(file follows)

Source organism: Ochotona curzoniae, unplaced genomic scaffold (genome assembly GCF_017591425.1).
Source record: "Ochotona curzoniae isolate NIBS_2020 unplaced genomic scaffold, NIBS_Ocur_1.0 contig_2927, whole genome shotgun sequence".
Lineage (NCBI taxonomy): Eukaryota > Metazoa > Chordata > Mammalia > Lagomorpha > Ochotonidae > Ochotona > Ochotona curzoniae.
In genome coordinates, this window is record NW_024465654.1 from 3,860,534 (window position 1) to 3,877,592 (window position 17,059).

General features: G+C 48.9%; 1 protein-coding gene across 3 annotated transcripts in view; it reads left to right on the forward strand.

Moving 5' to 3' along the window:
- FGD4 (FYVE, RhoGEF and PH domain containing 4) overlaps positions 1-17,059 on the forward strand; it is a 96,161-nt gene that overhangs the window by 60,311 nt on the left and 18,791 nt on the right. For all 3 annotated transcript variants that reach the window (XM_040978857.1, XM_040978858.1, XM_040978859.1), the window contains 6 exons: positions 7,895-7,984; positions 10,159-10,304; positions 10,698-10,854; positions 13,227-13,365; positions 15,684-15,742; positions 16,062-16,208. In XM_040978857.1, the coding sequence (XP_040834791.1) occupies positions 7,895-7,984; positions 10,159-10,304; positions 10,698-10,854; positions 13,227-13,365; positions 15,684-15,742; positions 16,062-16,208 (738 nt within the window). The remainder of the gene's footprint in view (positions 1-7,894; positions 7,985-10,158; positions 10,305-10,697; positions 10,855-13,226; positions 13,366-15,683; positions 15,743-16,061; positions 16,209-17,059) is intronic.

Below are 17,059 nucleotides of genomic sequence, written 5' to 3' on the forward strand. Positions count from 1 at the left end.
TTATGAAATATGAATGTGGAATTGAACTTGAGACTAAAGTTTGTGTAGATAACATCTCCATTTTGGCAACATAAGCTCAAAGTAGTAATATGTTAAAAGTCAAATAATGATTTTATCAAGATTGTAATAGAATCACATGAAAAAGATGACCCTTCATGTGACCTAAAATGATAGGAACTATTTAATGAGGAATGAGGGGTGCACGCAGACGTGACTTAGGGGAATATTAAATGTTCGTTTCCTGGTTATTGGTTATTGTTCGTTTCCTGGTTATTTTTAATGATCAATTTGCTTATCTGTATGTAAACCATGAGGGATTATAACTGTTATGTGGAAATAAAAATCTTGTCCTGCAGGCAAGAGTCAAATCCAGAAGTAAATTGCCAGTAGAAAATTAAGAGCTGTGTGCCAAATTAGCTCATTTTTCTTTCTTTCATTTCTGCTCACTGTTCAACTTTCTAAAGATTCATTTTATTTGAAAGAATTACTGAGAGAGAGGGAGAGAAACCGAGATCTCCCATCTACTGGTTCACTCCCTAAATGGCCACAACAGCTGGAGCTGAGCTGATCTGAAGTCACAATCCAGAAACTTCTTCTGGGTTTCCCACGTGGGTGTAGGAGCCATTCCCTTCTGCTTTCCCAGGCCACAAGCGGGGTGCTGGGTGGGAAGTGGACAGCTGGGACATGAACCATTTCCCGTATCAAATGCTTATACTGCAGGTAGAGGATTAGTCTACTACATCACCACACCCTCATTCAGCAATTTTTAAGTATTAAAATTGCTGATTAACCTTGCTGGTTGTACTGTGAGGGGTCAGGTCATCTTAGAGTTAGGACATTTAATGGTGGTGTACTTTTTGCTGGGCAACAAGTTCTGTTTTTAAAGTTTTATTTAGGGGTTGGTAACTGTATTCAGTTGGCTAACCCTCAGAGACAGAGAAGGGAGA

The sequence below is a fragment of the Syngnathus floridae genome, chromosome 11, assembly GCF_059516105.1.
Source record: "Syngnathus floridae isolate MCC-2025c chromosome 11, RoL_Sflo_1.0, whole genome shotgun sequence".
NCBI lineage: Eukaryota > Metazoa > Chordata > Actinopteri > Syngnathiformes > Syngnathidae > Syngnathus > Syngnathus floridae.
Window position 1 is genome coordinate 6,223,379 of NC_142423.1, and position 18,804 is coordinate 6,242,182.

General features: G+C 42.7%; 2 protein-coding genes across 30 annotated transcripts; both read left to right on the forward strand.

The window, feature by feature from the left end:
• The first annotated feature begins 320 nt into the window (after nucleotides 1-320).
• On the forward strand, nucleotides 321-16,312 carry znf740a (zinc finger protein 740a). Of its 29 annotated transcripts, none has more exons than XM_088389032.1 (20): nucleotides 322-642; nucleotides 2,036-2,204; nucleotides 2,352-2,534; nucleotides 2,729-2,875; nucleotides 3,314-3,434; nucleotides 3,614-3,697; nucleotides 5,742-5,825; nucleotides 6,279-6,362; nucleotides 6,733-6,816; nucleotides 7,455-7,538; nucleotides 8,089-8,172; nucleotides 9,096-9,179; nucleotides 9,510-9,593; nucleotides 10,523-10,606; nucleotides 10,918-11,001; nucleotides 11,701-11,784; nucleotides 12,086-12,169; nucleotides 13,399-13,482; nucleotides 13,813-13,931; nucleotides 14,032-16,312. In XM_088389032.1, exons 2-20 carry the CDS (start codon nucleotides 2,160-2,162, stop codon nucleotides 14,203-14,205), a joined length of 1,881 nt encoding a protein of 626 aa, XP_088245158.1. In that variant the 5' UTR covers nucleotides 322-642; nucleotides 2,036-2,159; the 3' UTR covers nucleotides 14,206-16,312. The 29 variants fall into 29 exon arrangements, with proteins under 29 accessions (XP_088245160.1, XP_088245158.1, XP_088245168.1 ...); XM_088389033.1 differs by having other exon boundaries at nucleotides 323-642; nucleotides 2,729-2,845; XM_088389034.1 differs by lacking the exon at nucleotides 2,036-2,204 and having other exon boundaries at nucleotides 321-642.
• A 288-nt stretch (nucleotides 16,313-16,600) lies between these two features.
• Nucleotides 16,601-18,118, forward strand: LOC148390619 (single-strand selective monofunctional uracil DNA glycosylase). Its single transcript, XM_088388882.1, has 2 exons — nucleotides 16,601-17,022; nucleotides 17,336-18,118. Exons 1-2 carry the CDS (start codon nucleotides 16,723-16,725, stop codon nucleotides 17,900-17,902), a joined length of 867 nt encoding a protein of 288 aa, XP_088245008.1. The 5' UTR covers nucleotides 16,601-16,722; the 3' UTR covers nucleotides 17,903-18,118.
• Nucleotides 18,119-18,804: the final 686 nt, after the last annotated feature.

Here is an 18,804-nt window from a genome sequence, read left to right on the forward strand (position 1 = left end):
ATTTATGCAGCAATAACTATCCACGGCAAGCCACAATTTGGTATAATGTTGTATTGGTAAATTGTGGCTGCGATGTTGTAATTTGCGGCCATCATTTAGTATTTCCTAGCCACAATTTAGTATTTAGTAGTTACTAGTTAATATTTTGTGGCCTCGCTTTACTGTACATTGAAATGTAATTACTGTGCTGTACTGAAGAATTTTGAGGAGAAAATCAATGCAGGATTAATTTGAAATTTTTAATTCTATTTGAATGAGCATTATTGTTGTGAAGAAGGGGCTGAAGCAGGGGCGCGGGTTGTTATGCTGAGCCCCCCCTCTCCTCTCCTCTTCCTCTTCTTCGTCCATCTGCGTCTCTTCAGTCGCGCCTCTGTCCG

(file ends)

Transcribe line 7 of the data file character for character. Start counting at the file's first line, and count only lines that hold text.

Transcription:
- FGD4 (FYVE, RhoGEF and PH domain containing 4) overlaps positions 1-17,059 on the forward strand; it is a 96,161-nt gene that overhangs the window by 60,311 nt on the left and 18,791 nt on the right. For all 3 annotated transcript variants that reach the window (XM_040978857.1, XM_040978858.1, XM_040978859.1), the window contains 6 exons: positions 7,895-7,984; positions 10,159-10,304; positions 10,698-10,854; positions 13,227-13,365; positions 15,684-15,742; positions 16,062-16,208. In XM_040978857.1, the coding sequence (XP_040834791.1) occupies positions 7,895-7,984; positions 10,159-10,304; positions 10,698-10,854; positions 13,227-13,365; positions 15,684-15,742; positions 16,062-16,208 (738 nt within the window). The remainder of the gene's footprint in view (positions 1-7,894; positions 7,985-10,158; positions 10,305-10,697; positions 10,855-13,226; positions 13,366-15,683; positions 15,743-16,061; positions 16,209-17,059) is intronic.